The biodome is not just a device, but something that exists, as in the link, in the world, as well as in movies . Dependent on massive quantities of petrochemicals to maintain its temperature, Johnson's Biodome's exhaust is melting the ice caves; and it is the home of Karvel and his wife, and their entire enterprise is to make the internal landscape reflect one of Karvel's paintings exactly. Jaynes's sidekick, a bloated Little Debbie loving African American, is a huge fan of Karvel/Kinkade. And, if I understand the intent, he symbolizes the African American community's investment in acculturation. The American dream that is painted across the ceiling and included in the palm trees and blue tinted water running through streams in a dome in Antarctica is a picture of the delusional quality of the desired goal. It is not real, organic or true in its own right, much less as a vision to be aspired to by a people that were enslaved in order to bring it to fruition (Marvel/Kinkade's wife serves the slave function in the dome, as do, briefly, the two escaped African Americans).
From Johnson's perspective, then, the process of acculturation - from eating Little Debbie's, to enslaving others, to being enslaved - perhaps at one's job - is a false dream. The real dream that he ends his version of Pym with is sailing, as the racist Pym dies in his boat, to an island peopled not by the blackest blacks of Poe's work, but by brown people, people who are the color of most people on the planet.
As I reflected on this work, I was reminded of the two Jesuit visions of God - as a God of Affection or one of Disaffection. The God of Affection creates a world that is filled with elements that are in tension with each other, and he loves the whole creation - and is pulling for us to work to make it a little less messy. The God of Disaffection creates a perfect world - a Kinkadian world - that is corrupted by evil forces that should be vanquished. The latter God supports banishing those who are corrupted/corrupting and bonding with those who, like us, are good.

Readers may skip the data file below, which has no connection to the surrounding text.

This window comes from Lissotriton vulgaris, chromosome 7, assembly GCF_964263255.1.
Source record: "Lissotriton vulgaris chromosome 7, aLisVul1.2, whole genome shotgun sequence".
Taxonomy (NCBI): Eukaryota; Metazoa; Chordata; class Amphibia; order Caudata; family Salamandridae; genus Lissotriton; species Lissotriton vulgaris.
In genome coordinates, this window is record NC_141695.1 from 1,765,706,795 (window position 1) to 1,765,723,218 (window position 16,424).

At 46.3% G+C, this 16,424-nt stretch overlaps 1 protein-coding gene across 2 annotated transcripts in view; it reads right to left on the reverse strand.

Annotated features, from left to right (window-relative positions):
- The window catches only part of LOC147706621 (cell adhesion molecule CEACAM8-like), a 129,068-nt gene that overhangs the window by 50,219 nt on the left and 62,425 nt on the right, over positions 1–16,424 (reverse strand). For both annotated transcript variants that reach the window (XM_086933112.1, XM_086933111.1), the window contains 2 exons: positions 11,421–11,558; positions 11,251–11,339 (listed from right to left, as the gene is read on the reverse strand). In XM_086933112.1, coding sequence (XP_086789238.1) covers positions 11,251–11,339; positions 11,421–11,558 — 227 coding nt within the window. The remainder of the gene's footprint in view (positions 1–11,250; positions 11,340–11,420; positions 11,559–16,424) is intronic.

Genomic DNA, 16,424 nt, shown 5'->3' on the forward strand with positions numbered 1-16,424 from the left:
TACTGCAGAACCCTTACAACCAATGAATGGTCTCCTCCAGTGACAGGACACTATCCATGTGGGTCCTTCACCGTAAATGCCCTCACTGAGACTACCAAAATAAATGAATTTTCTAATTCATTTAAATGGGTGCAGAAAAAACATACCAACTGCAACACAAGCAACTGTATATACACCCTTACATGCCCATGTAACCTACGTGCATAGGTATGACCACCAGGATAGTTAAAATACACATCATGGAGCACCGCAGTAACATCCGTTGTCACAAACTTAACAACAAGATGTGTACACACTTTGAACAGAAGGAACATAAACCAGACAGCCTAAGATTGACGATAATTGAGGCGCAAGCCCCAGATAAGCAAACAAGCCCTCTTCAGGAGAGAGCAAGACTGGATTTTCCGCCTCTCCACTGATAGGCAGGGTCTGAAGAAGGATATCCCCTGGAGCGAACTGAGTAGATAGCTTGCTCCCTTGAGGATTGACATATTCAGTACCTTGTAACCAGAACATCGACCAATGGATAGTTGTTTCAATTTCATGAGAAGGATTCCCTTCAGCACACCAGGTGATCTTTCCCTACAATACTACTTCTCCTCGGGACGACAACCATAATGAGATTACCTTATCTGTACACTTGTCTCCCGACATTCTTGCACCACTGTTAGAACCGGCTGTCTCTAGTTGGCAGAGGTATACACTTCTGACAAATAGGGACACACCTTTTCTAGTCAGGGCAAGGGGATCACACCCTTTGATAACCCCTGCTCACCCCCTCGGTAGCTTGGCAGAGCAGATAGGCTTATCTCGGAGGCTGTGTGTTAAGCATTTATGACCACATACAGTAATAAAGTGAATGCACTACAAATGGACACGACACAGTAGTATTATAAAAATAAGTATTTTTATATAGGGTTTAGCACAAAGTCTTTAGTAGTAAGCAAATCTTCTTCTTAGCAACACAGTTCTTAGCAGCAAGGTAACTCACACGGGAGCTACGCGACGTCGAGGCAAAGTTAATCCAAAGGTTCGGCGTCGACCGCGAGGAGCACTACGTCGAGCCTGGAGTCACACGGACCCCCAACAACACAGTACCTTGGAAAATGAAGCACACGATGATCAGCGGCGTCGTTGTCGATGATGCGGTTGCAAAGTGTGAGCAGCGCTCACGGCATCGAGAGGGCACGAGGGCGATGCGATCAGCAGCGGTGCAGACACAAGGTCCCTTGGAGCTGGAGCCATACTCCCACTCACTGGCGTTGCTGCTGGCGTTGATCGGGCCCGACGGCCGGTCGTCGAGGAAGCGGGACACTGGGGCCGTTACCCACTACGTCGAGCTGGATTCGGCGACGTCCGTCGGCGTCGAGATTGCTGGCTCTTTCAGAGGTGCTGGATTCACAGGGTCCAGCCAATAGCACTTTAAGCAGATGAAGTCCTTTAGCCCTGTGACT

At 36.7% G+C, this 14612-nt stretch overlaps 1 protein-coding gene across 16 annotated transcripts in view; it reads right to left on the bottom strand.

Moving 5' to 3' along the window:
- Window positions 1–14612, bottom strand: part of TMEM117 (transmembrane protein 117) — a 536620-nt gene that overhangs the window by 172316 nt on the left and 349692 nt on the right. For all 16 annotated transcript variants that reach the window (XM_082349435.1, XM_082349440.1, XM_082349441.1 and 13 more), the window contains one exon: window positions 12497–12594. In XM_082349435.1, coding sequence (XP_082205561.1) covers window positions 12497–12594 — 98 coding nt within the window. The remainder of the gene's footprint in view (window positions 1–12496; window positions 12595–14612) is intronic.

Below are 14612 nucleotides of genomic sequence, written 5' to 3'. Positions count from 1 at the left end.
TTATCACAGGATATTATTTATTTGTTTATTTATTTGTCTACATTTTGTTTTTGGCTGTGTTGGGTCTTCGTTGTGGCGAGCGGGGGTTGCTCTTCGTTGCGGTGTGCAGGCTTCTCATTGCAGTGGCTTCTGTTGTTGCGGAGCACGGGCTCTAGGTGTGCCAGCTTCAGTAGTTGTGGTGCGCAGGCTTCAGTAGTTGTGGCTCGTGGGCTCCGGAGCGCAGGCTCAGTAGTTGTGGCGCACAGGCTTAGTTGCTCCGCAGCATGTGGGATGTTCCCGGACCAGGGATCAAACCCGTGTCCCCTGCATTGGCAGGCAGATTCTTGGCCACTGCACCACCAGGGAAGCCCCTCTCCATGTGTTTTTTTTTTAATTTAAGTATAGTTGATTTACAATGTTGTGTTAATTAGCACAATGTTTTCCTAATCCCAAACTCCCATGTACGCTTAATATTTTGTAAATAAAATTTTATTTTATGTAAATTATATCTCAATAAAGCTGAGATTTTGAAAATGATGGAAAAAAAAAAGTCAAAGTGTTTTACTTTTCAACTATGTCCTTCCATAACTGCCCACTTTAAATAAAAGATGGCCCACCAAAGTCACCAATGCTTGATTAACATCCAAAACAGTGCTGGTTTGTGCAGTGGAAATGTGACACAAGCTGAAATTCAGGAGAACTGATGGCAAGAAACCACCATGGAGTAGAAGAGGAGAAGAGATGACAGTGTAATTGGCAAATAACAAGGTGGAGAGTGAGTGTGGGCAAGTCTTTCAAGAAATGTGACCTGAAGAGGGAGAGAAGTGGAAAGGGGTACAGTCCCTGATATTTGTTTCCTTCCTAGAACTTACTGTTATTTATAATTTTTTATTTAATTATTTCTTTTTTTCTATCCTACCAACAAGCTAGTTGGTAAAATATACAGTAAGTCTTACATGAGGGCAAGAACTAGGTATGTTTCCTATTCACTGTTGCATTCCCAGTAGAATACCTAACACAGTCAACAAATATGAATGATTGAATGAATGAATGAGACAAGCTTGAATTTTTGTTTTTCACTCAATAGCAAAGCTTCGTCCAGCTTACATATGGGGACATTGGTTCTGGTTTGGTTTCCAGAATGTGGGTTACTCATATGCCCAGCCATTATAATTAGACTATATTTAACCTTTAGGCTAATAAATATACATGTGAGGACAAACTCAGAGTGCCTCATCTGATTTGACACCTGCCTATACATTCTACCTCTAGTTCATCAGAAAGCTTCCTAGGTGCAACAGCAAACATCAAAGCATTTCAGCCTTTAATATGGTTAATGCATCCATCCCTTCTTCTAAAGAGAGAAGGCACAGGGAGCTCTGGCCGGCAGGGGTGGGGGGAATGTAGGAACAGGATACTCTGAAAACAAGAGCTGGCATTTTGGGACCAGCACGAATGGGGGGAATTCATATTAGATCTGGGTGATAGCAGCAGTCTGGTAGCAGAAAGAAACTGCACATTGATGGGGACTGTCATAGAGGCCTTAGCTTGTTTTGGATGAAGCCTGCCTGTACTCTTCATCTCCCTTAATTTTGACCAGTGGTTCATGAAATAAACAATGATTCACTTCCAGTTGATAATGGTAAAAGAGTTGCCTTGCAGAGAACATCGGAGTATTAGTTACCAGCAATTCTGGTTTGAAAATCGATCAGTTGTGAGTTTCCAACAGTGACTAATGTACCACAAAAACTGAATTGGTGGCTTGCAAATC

From a more analytic perspective, the person worshipping a God of Affection is interested in the entire range of her or his reactions to the world - good, bad, and indifferent. The person worshipping the God of disaffection banishes from consciousness thoughts that are unacceptable; bad thoughts that they shouldn't have. Oedipal thoughts, for instance, can be viewed as dangerous, incestuous thoughts that should be banished at all costs, or they can be treated as thoughts - and approached with curiosity about why they are emerging at this moment and what it is that they might signify. I think it is easier to worship a God of Affection, to entertain forbidden thoughts, when the intensity of those thoughts, significant though it may be, has not been realized in actions that overwhelm the ability to get psychological distance from them. Slavery - and having enslaved others - makes it very hard for us to dispassionately entertain thoughts about slavery, just as having been an incest survivor or perpetrator makes it hard for us to dispassionately entertain thoughts about incest.
This book, Pym, is disappointing then, not because it is not entertaining but because it, like the movie The Graduate, points to the problems of the generations before, but both works end on the cusp of whatever new thing it is that would be created. But neither presents a new template, and, without a new template, I fear that the new will end up taking on the mantle of the old very quickly. We will slide back into the sado masochistic relational patterns and the idealistic romantic vision of a perfect world and be totally unaware that the byproducts of our visions are toxic to the world's organic inhabitants.